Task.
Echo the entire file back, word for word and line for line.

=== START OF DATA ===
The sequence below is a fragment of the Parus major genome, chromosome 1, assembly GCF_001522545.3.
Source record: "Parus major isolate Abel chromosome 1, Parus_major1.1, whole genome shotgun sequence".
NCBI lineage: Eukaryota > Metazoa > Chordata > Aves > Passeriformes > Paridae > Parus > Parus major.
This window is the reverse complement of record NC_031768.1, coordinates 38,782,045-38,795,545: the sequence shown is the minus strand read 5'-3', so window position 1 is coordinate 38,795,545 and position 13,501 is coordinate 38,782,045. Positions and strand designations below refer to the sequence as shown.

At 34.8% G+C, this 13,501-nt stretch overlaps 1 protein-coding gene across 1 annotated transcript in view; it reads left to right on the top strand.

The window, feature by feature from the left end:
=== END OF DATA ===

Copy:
The sequence below is a fragment of the Parus major genome, chromosome 1, assembly GCF_001522545.3.
Source record: "Parus major isolate Abel chromosome 1, Parus_major1.1, whole genome shotgun sequence".
NCBI lineage: Eukaryota > Metazoa > Chordata > Aves > Passeriformes > Paridae > Parus > Parus major.
This window is the reverse complement of record NC_031768.1, coordinates 38,782,045-38,795,545: the sequence shown is the minus strand read 5'-3', so window position 1 is coordinate 38,795,545 and position 13,501 is coordinate 38,782,045. Positions and strand designations below refer to the sequence as shown.

At 34.8% G+C, this 13,501-nt stretch overlaps 1 protein-coding gene across 1 annotated transcript in view; it reads left to right on the top strand.

The window, feature by feature from the left end: